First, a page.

The Africa Transformation Movement has noted, with great concern, the increase to 30.1% of the unemployment rate from the fourth quarter of 2019, where it was 29.1%. 

Noting that the number of unemployed youth has significantly decreased between Quarter 4 of 2019 and Quarter 1 of 2020, the burden of unemployment is concentrated amongst the youth (aged 15–34 years), as they account for 63,4% of the total number of unemployed persons.  This, unfortunately means that almost 4 in every 10 young people in the labour force did not have a job.

This then means that we have to do a complete overhaul of the current status of the South African economic landscape, especially during this coronavirus pandemic, and for this to be successful, we have many case studies to use such as the:

  1. Ghana Investment Promotion Centre Act 865 of 2013;
  2. Nigerian Enterprise Promotion Decree of 1971; 
  3. DRC 1973 Law forbidding foreigners from operating in the micro economy;

In ensuring that we “Put South Africans First”, we need to put in place regulations that give exclusive participation in the micro economy to South Africa citizens only (estate agencies; spaza shops; barbershops etc) This means participation in the township, inner city and rural economy by non-South Africans must be prohibited. 

In the macro economy, the economy must be opened up by dismantling the monopolistic culture of South Africa that bears many barriers for new entrants into the market.  A typical example is Botswana with a population of over 2 million citizens, yet having over 12 commercial; banks whereas we only have 4 that have monopolised the space with a population of 54 million plus.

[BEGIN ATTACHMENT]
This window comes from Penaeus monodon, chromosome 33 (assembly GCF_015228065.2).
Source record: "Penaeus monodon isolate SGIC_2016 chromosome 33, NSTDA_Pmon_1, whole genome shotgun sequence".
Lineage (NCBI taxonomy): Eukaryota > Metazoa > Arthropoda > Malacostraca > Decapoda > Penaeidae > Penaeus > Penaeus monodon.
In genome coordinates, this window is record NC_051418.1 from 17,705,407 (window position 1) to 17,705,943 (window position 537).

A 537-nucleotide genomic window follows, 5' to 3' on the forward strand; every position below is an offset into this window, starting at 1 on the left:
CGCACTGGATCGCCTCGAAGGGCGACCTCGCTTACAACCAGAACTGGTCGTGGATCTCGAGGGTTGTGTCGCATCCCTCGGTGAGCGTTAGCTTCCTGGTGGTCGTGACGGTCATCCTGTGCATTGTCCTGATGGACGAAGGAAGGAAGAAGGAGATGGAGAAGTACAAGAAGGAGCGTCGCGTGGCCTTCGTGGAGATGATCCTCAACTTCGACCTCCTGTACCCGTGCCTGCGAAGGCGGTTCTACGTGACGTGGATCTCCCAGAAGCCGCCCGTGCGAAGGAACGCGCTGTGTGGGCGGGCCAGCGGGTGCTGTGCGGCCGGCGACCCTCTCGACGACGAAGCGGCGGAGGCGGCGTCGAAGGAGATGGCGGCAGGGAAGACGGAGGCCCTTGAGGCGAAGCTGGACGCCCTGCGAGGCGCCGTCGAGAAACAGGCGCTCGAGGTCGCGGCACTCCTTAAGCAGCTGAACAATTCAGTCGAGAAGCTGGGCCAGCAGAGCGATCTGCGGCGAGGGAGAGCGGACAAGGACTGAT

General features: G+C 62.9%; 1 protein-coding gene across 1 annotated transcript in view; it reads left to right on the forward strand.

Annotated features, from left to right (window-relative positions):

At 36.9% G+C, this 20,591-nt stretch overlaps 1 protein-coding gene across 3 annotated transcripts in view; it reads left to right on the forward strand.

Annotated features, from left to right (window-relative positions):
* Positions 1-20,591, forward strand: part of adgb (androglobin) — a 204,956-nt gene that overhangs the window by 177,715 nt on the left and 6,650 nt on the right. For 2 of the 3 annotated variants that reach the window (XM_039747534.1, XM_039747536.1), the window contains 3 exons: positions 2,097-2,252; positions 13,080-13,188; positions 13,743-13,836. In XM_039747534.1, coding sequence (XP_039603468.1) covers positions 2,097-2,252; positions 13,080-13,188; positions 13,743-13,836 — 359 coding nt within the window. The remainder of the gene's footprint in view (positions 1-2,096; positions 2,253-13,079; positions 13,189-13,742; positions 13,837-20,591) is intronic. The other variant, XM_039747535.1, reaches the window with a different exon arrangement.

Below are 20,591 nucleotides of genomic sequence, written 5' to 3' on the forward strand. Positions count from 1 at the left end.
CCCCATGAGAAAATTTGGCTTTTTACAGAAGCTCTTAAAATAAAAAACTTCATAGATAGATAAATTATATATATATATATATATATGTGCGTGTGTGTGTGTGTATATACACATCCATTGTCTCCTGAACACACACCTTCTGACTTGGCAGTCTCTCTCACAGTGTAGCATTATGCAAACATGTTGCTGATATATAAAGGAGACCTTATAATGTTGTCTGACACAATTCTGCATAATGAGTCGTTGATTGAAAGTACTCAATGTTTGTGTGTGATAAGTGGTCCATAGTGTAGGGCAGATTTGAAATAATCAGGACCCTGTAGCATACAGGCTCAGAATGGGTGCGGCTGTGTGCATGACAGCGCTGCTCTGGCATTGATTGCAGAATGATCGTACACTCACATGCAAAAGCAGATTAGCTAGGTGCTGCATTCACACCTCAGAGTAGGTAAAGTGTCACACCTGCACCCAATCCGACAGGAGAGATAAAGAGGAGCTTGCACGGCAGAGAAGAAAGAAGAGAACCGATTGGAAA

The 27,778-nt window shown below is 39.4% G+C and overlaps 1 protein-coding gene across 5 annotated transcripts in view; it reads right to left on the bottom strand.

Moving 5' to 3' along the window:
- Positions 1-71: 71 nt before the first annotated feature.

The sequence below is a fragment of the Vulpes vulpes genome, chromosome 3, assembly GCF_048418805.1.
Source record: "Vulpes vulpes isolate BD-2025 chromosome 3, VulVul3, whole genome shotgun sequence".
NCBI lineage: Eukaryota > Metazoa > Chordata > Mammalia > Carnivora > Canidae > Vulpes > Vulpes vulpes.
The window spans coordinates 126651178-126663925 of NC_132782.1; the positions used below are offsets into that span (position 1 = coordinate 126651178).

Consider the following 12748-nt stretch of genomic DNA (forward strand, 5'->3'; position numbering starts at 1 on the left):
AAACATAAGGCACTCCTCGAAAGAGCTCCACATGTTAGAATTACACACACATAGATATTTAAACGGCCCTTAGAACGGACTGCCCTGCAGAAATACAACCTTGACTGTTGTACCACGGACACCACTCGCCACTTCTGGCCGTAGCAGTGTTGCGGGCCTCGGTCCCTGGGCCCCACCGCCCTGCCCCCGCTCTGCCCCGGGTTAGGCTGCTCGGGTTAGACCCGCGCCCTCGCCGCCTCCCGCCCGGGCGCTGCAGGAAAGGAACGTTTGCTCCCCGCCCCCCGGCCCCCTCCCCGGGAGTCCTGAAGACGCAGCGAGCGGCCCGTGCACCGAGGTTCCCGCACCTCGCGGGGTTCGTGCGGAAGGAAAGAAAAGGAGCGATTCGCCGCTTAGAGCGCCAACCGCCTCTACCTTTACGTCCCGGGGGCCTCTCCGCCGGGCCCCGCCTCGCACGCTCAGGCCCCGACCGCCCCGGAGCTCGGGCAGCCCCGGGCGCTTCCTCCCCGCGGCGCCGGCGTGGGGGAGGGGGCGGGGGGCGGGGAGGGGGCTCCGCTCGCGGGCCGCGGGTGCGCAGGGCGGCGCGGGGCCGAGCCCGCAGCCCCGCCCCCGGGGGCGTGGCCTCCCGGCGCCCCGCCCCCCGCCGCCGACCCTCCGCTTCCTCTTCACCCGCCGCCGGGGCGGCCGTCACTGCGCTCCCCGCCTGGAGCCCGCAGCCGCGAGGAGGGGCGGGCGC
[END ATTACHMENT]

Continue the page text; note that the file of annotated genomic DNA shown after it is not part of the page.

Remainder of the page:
Non-South Africans who wish to do business in South Africa must register, be taxed, audited and be given strict guidelines on employment ratios.  Their licenses must be periodically reviewed for compliance and they must ONLY be allowed to operate in the macro economy and upper tier of business activity.

In high commodities such as mining, agriculture and manufacturing, only South African citizens must be employed and be given preference, community share schemes must be put in place to ensure sustainable CSI programmes. 

We unfortunately cannot run away from the fact that for us to operate economically, we need include the youth in the economic space.  This cannot be achieved unless we put South Africans first, and ensure that the by-laws in all municipalities and upper levels of governance favour South Africans first. 

Issued by the African Transformation Movement 

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